Ano-rectal motility impairment is often observed during Parkinson's disease (PD), generating symptoms as constipation and/or incontinence with impaired quality of life. Subthalamic nuclei (STN) deep brain stimulation (DBS) improves motor symptoms of PD, but its effects on anorectal motility are unknown. This study aimed to assess the effects of STN-DBS on the anorectal motility in PD patients, in a randomized cross-over study.
Sixteen PD patients with bilateral STN-DBS for at least 6 months were included. The anal resting pressure, duration and maximal amplitude of squeeze effort, recto-anal inhibitory reflex, maximal tolerable rectal volume, and anal pressure during defecation effort were measured and compared after STN-DBS was switched OFF and then ON for 2 hours, or vice-versa, in a randomized order.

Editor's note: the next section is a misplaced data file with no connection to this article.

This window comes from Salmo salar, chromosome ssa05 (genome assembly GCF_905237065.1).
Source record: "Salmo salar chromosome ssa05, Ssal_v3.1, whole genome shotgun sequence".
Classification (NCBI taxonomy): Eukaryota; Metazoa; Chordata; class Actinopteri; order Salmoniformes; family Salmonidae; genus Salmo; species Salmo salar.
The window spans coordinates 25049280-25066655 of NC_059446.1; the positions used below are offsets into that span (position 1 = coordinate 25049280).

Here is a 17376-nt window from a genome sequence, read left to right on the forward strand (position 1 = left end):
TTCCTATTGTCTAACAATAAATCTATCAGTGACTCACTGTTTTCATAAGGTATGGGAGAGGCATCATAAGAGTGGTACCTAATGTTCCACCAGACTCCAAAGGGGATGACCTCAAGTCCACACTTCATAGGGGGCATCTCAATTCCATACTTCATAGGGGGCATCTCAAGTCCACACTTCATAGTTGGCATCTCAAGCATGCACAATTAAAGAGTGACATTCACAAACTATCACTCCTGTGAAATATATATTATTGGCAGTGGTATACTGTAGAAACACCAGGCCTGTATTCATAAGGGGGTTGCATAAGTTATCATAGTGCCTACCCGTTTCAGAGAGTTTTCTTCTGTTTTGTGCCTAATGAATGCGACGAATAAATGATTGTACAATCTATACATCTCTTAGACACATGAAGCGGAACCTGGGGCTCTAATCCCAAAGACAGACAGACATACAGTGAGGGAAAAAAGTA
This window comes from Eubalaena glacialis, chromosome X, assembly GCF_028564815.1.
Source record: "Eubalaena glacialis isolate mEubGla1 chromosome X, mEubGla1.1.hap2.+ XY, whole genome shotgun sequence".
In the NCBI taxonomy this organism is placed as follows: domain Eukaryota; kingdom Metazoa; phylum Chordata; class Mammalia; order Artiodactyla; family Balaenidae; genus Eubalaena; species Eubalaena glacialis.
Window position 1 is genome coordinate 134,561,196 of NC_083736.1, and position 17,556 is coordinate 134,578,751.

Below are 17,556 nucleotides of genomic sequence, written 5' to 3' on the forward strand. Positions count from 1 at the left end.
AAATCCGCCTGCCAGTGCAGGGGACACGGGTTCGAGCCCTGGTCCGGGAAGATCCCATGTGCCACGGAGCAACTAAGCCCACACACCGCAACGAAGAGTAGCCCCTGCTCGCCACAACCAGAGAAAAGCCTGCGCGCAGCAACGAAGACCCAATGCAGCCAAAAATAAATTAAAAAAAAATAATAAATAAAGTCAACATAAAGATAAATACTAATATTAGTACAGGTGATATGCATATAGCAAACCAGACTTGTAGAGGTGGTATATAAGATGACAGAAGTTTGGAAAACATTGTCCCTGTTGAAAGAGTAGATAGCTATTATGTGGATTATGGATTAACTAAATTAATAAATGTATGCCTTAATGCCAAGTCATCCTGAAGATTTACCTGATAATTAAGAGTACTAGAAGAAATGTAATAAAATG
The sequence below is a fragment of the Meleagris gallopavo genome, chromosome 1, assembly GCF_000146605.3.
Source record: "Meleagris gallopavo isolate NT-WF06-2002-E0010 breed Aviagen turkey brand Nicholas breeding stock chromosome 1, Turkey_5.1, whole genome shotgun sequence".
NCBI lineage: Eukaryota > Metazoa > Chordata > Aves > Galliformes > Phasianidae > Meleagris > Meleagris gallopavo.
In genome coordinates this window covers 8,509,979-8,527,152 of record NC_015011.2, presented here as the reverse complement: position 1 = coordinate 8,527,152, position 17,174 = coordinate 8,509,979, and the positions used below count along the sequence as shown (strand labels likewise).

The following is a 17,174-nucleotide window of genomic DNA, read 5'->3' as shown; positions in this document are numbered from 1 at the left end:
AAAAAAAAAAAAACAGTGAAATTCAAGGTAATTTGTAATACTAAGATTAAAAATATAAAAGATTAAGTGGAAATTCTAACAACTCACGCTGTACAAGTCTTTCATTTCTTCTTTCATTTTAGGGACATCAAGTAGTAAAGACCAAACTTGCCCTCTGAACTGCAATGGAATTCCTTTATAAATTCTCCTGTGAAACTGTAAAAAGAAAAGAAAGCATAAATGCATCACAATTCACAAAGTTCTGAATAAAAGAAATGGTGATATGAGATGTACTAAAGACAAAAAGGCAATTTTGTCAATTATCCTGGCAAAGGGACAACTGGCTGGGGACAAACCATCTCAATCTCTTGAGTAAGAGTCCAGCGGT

STN-DBS increased maximal amplitude of anal squeezing pressure (OFF: 85.7 ± 14.5 vs ON: 108.4 ± 21.0 cmH2 O; P = 0.02), with no significant difference in the duration (P = 0.10). No other significant difference was found between stimulation conditions (OFF vs ON) for anal resting pressure (OFF: 72.5 ± 8.6 cmH2 O vs ON: 71.7 ± 9.0 cmH2 O; P = 0.24), recto-anal inhibitory reflex, maximal tolerable rectal volume (OFF: 231 ± 24 mL vs ON: 241 ± 26 mL; P = 0.68), or anal pressure during defecation effort with a similar rate of ano-rectal dyssynergia (7/16 and 8/16 with and without STN-DBS, respectively). No order effect (ON-OFF vs OFF-ON) was observed.
STN-DBS increased anal squeezing pressure, but did not modify anorectal dyssynergia in PD patients, This study demonstrated the involvement of STN in the voluntary control of anorectal motility in PD patients 1).